# 78 Reflection subgroups

Let W be a finite Coxeter group, corresponding to a root system R in an Euclidean space V. Let S be the set of generators corresponding to some system of fundamental roots in R. Then {wsw^{-1} mid w in W, s in S} is the set of all reflections in W. A reflection subgroup H of W is a subgroup generated by the reflections it contains. If H is generated by reflections with respect to a subset of the fundamental roots it is called a standard parabolic subgroup of W. A parabolic subgroup is a subgroup H of W which is conjugate to some standard parabolic subgroup. A parabolic subgroup H is characterized among all reflection subgroups of W by the fact that the set of all roots in R for which the corresponding reflection lies in H is closed under (real) linear combinations.

It is a theorem discovered by Deodhar Deo89 and Dyer Dye90 independently at the same time that a reflection subgroup H has a canonical set of fundamental roots even if it is not parabolic: Let Q be the set of all roots for which the corresponding reflection lies in H; then a fundamental system of roots for H is given by the positive roots t in Q such that the set of roots whose sign is changed by the reflection with root t meets Q in the single element t. This is used by the routine ReflectionSubgroup to determine the root system Q of a reflection subgroup H. This function takes the original record for W and a list of indices for the roots as input.

gap> W := CoxeterGroup( "G", 2 );
CoxeterGroup("G", 2)
gap> W.roots[4];
[ 1, 2 ]
gap> H := ReflectionSubgroup( W, [ 2, 4 ] );
ReflectionSubgroup(CoxeterGroup("G", 2), [ 2, 3 ])
gap> PrintDynkinDiagram( H );
~A2    2 - 3                           # not a parabolic subgroup

We also see that the result of the above algorithm is that W.roots[2] and W.roots[3] form a system of simple roots in H.

The line containing the Dynkin diagram of H introduces a convention: we use the notation "~A" to denote a root subsystem of type "A" generated by short roots.

The record for the subgroup contains additional components the most important of which is rootInclusion which gives the positions of the roots in Q in the original root system R:

gap> H.rootInclusion;
[ 2, 3, 4, 8, 9, 10 ]
The inverse map is stored in H.rootRestriction. If H is a standard parabolic subgroup of W then the length function on H (with respect to its set of generators) is the restriction of the length function on W. This need not no longer be true for arbitrary reflection subgroups of W:

gap> CoxeterLength( W, H.generators[2] );
3
gap> CoxeterLength( H, H.generators[2] );
1

In GAP, the Coxeter group W is represented as a permutation group on R. Consequently, a reflection subgroup H subseteq W is a permutation subgroup, i.e., its elements are represented as permutations of the roots of the it parent group. This has to be kept in mind when working with reduced expressions and functions like CoxeterWord, and PermCoxeterWord.

Reduced words in simple reflections of H:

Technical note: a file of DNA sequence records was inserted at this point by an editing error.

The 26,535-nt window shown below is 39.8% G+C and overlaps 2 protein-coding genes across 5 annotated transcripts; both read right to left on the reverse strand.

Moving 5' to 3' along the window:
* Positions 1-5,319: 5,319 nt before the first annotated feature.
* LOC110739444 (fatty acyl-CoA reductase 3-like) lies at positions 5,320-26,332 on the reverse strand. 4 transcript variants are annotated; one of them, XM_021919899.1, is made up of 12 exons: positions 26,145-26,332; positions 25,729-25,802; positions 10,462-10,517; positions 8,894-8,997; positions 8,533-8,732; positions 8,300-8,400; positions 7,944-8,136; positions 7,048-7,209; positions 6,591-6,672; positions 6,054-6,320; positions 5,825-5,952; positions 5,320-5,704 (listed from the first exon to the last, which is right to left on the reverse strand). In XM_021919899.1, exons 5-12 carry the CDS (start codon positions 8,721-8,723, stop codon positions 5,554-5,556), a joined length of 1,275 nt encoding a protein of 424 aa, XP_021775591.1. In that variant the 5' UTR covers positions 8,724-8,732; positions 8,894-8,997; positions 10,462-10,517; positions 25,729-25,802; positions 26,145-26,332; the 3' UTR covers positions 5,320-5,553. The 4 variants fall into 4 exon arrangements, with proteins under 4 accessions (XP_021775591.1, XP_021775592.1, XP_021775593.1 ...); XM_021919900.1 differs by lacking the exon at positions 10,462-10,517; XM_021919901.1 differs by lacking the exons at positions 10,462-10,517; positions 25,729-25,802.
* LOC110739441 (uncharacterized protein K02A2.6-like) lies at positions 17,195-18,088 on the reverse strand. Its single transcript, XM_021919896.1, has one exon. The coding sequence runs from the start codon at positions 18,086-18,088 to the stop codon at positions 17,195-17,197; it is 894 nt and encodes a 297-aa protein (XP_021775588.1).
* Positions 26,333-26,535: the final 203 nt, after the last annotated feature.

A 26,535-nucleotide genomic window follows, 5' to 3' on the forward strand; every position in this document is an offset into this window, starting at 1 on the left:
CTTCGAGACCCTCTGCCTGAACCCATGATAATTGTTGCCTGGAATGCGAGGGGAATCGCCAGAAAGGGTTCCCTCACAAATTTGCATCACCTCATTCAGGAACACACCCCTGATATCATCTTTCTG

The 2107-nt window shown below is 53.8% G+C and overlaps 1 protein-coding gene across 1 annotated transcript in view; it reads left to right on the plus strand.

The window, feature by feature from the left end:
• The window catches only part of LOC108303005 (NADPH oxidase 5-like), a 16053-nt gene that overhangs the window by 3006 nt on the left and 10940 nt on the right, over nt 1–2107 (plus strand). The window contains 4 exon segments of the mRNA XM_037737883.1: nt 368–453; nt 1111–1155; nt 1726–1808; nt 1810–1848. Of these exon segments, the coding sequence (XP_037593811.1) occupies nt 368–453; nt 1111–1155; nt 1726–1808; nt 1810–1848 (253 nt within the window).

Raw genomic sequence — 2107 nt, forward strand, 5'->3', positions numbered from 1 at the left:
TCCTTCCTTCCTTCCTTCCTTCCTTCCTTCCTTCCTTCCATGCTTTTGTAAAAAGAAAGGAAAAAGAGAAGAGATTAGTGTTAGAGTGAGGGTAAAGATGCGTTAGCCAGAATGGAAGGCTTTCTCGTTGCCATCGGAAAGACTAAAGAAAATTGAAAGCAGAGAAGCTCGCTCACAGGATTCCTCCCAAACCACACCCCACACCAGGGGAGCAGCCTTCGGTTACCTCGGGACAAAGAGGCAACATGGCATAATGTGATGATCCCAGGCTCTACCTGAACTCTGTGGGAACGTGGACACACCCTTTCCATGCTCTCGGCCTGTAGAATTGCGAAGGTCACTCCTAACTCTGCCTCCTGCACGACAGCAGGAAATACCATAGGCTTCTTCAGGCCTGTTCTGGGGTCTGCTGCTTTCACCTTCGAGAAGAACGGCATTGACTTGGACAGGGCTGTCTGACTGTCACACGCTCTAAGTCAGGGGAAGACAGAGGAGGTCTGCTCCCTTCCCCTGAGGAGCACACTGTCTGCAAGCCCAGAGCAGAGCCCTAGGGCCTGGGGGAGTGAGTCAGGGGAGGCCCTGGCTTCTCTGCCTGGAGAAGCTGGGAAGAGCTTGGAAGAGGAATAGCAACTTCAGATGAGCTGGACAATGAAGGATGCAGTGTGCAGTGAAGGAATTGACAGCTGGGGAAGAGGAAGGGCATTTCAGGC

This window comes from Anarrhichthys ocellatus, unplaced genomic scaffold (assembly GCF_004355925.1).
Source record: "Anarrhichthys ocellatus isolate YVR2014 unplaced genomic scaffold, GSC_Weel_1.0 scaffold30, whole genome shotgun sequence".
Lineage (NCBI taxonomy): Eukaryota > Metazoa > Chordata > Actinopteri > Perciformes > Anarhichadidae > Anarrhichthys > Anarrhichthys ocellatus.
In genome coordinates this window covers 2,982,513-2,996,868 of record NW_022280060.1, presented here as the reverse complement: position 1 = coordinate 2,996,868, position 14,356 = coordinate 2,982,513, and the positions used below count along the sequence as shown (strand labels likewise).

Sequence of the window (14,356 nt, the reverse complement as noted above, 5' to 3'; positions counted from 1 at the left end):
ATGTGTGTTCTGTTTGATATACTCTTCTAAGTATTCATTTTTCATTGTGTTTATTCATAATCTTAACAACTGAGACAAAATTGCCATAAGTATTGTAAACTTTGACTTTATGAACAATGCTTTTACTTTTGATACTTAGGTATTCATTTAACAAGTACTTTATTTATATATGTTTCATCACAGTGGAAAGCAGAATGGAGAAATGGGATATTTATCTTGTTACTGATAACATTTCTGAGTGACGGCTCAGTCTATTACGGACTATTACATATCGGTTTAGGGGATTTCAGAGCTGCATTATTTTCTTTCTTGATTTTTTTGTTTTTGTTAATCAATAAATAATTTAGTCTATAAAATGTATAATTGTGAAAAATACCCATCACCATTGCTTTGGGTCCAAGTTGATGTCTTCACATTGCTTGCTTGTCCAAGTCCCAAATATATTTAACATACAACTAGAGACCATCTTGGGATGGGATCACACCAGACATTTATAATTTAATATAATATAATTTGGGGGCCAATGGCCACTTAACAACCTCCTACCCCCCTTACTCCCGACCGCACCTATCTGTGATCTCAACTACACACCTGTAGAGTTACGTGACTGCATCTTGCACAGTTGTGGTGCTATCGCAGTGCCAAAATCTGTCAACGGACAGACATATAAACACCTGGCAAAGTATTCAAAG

gap> el := CoxeterWords( H );
[ [  ], [ 2 ], [ 3 ], [ 2, 3 ], [ 3, 2 ], [ 2, 3, 2 ] ]

Reduced words in the generators of H:

gap> el1 := List( el, x -> H.rootRestriction{ x } );
[ [  ], [ 1 ], [ 2 ], [ 1, 2 ], [ 2, 1 ], [ 1, 2, 1 ] ]

Permutations on the roots of W:

gap> el2 := List( el, x -> PermCoxeterWord( H, x ) );
[ (), ( 1, 5)( 2, 8)( 3, 4)( 7,11)( 9,10),
( 1,12)( 2, 4)( 3, 9)( 6, 7)( 8,10),
( 1, 5,12)( 2,10, 3)( 4, 9, 8)( 6, 7,11),
( 1,12, 5)( 2, 3,10)( 4, 8, 9)( 6,11, 7),
( 2, 9)( 3, 8)( 4,10)( 5,12)( 6,11) ]

Reduced words in the generators of W:

gap> List( el2, x -> CoxeterWord( W, x ) );
[ [  ], [ 2 ], [ 1, 2, 1 ], [ 2, 1, 2, 1 ], [ 1, 2, 1, 2 ],
[ 2, 1, 2, 1, 2 ] ]

Another basic result about reflection subgroups is that each coset of H in W contains a unique element of minimal length. Since a coset is a subset of W, the length of elements is taken with respect to the roots of W.) See ReducedRightCosetRepresentatives.

In many applications it is useful to know the decomposition of the irreducible characters of W when we restrict them from W to a reflection subgroup H (defined as in Section~refReflection subgroups). In order to apply the usual GAP functions for inducing and restricting characters and computing scalar products, we need to know the fusion map for the conjugacy classes of H into those of W. This is done, as usual, with the GAP function FusionConjugacyClasses, which calls a special implementation for Coxeter groups. The decomposition of induced characters into irreducibles then is a simple matter of combining some functions which already exist in GAP. There is an additional function, InductionTable, which performs this job.

gap> W := CoxeterGroup( "G", 2 );;
gap> W.roots[4];
[ 1, 2 ]
gap> H := ReflectionSubgroup( W, [ 2, 4 ] );;
gap> Display( InductionTable( H, W ) );
Induction from ~A2 into G2

tt |
111 21 3
______________________
phi_{1,0}
tt |
.  . 1
phi_{1,6}
tt |
1  . .
phi_{1,3}'
tt |
.  . 1
phi_{1,3}''
tt |
1  . .
phi_{2,1}
tt |
.  1 .
phi_{2,2}
tt | . 1 .

We have similar functions for the j-induction and the J-induction of characters. These operations are obtained by truncating the induced characters by using the a-invariants and b-invariants associated with jInductionTable for Macdonald-Lusztig-Spaltenstein induction and JInductionTable).

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GAP 3.4.4
April 1997